The following was released on Thursday, July 18, 2019:
When it rains, the 100-year-old combined sewers in older parts of Fort Wayne can overflow, resulting in the discharge of a combination of stormwater (rain or snowmelt) and untreated sewage into CSO impacted waterways within the Great Lakes Basin. Today's forecast indicates a strong possibility that overflows will occur or have started to occur within the past four (4) hours. The overflow may be continuing. The approximate times when the overflow started and stops will be summarized within seven (7) days in a supplemental notice available on the City's website at https://www.cityoffortwayne.org/cso-notification.html.
Consumption of or direct contact with sewage-contaminated water could make you sick. Signs are posted along affected waterways in Fort Wayne to identify the locations of combined sewer overflow points and areas where contact with water could be hazardous to your health. These locations, and waterbodies potentially impacted, may also be found by clicking the following link: https://www.cityoffortwayne.org/cso-notification.html.
During and after a combined sewer overflow event, individuals should avoid direct contact with water in any of the waterways that are potentially impacted by CSOs as shown on the map found at https://www.cityoffortwayne.org/cso-notification.html.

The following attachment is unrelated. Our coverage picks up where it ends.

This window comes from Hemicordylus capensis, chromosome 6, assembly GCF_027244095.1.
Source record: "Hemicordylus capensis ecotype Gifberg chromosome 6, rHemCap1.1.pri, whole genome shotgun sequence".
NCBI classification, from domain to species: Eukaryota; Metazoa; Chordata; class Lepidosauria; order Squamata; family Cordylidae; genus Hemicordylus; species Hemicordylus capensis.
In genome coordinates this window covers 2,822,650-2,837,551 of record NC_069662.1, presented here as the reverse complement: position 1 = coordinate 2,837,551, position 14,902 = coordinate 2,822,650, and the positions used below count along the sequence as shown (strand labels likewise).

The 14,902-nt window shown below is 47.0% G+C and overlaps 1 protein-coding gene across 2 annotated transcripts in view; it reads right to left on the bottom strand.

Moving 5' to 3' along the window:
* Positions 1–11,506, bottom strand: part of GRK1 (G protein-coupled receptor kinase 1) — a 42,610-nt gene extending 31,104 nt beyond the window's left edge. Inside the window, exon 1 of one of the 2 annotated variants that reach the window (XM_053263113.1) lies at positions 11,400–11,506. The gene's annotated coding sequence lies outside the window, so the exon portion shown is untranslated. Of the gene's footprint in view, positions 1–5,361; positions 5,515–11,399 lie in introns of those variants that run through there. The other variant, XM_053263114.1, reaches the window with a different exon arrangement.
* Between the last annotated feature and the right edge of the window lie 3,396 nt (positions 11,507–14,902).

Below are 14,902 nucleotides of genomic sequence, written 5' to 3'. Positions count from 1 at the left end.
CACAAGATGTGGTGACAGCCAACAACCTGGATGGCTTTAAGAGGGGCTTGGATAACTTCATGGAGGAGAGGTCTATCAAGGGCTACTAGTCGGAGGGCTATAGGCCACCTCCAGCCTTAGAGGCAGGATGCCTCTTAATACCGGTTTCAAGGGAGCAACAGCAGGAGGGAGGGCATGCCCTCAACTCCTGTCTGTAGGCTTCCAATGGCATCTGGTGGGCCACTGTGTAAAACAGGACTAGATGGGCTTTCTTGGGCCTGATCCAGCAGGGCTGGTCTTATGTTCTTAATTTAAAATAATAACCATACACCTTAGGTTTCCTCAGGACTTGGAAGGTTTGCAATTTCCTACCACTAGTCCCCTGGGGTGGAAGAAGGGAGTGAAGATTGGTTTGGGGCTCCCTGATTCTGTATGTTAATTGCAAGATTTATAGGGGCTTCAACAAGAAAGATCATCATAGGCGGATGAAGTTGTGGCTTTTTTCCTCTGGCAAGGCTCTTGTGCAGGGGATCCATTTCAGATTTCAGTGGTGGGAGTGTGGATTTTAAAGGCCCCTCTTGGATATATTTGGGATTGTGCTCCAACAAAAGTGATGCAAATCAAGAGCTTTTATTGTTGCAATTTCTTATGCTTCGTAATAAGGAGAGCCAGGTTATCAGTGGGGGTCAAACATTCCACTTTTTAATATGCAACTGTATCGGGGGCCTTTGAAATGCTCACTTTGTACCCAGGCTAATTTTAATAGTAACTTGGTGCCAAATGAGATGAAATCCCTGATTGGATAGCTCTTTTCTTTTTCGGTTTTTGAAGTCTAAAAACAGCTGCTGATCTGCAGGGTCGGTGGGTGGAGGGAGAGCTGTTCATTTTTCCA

In addition, City Utilities encourages the public to take the following precautions:
* Avoid direct contact with CSO-impacted streams during and for three days (72 hours) after a rain event and for 72 hours after receiving a CSO notification
* Alter recreational activities to avoid direct contact with CSO-impacted water
* If contact does occur with CSO-impacted water , wash your hands immediately, especially prior to eating
* Use a waterless hand sanitizer at outings that occur near CSO-impacted streams.
Every Wednesday City Utilities will post information at the following location giving details of any CSO discharge events that have happened in the previous seven (7) days:
Clean water is a priority for the City of Fort Wayne. City Utilities is implementing a variety of projects to improve waterways and reduce CSO discharges. The long-term costs to control CSOs in Fort Wayne will likely exceed $250 million.